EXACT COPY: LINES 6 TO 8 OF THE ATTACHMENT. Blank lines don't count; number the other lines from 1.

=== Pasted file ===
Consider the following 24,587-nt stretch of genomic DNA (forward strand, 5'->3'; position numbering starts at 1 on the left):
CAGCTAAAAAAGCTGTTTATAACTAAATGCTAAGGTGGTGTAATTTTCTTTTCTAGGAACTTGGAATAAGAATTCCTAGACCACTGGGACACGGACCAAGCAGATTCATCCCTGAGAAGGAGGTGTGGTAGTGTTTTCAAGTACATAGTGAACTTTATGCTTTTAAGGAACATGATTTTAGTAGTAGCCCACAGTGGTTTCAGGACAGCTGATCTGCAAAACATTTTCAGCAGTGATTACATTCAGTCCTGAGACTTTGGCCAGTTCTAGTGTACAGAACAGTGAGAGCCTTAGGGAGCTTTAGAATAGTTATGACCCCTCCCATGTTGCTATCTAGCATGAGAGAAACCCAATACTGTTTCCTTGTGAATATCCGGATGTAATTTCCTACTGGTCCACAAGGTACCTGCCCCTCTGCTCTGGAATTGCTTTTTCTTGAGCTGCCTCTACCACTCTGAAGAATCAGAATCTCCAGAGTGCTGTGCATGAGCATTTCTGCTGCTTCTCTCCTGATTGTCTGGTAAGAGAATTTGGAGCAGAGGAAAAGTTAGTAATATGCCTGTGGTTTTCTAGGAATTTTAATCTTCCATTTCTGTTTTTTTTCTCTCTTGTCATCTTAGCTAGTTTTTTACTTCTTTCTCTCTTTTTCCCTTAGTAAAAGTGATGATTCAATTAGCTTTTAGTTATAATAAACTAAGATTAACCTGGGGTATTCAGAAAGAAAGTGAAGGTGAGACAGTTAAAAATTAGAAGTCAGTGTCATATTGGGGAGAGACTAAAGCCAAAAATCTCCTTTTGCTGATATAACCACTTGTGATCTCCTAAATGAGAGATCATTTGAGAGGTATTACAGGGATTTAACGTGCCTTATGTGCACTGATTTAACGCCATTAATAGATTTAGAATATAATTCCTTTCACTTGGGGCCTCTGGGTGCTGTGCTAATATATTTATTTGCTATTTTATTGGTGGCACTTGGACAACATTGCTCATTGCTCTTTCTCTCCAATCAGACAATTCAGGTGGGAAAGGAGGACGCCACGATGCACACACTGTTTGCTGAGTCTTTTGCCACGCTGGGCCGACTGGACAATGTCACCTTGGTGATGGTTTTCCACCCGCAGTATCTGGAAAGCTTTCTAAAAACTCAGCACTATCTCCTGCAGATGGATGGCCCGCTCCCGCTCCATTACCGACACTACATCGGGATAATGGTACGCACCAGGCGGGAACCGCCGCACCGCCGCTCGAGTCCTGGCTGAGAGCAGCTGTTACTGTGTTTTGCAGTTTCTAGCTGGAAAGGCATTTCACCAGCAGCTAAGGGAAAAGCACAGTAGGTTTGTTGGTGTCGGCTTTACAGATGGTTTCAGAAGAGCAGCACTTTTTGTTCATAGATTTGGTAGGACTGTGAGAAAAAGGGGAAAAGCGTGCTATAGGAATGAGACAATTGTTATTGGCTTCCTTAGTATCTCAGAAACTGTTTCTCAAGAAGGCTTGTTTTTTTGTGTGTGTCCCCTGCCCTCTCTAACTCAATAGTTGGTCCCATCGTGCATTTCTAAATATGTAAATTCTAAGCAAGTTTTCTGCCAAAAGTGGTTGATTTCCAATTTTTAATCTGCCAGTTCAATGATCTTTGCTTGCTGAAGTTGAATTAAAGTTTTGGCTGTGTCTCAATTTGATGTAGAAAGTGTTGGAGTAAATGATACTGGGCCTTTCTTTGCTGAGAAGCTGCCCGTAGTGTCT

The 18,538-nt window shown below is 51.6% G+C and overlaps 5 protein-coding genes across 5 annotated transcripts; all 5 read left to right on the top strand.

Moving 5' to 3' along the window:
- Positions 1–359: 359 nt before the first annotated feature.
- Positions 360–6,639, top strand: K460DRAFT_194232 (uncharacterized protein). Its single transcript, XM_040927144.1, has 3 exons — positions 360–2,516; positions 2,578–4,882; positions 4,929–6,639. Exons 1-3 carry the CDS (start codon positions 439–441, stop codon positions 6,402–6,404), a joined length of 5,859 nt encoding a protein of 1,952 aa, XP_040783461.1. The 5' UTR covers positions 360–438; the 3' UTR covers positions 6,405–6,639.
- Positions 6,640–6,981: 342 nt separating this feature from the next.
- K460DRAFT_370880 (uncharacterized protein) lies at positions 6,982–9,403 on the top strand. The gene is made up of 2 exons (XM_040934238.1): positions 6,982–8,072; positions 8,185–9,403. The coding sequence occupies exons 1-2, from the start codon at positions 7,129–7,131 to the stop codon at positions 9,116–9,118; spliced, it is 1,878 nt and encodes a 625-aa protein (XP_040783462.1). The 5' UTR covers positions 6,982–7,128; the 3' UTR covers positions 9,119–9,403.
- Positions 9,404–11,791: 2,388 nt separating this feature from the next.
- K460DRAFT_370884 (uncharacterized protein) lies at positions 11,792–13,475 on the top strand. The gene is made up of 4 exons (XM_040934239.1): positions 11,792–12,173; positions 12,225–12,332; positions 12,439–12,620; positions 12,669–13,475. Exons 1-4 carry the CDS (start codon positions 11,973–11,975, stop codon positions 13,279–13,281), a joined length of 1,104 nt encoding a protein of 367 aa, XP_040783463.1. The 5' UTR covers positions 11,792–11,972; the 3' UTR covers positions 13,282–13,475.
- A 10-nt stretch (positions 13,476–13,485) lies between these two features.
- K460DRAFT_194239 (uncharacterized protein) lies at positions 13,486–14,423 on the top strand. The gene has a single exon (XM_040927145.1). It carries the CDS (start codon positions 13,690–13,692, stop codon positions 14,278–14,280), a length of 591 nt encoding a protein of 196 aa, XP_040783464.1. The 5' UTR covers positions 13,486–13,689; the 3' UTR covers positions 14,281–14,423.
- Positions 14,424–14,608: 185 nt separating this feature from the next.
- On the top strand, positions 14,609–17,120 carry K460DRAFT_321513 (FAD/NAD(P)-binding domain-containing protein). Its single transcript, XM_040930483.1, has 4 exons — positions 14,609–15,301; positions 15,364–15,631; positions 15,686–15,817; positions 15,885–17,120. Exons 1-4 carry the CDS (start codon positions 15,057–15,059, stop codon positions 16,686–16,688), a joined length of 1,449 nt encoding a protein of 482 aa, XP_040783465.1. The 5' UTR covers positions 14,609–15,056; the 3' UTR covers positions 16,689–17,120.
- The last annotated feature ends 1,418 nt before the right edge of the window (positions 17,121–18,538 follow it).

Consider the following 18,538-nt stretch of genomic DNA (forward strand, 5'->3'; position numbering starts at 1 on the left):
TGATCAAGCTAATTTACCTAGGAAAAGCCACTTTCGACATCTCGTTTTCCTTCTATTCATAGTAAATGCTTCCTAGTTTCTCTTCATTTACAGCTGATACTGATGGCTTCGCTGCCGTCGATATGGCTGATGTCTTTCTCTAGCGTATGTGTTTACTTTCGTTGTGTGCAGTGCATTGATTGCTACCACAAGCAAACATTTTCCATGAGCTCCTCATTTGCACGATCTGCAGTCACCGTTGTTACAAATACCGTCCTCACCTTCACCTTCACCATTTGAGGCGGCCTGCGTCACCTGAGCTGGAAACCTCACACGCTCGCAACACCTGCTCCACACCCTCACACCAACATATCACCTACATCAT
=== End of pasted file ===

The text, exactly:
- Positions 360–6,639, top strand: K460DRAFT_194232 (uncharacterized protein). Its single transcript, XM_040927144.1, has 3 exons — positions 360–2,516; positions 2,578–4,882; positions 4,929–6,639. Exons 1-3 carry the CDS (start codon positions 439–441, stop codon positions 6,402–6,404), a joined length of 5,859 nt encoding a protein of 1,952 aa, XP_040783461.1. The 5' UTR covers positions 360–438; the 3' UTR covers positions 6,405–6,639.
- Positions 6,640–6,981: 342 nt separating this feature from the next.
- K460DRAFT_370880 (uncharacterized protein) lies at positions 6,982–9,403 on the top strand. The gene is made up of 2 exons (XM_040934238.1): positions 6,982–8,072; positions 8,185–9,403. The coding sequence occupies exons 1-2, from the start codon at positions 7,129–7,131 to the stop codon at positions 9,116–9,118; spliced, it is 1,878 nt and encodes a 625-aa protein (XP_040783462.1). The 5' UTR covers positions 6,982–7,128; the 3' UTR covers positions 9,119–9,403.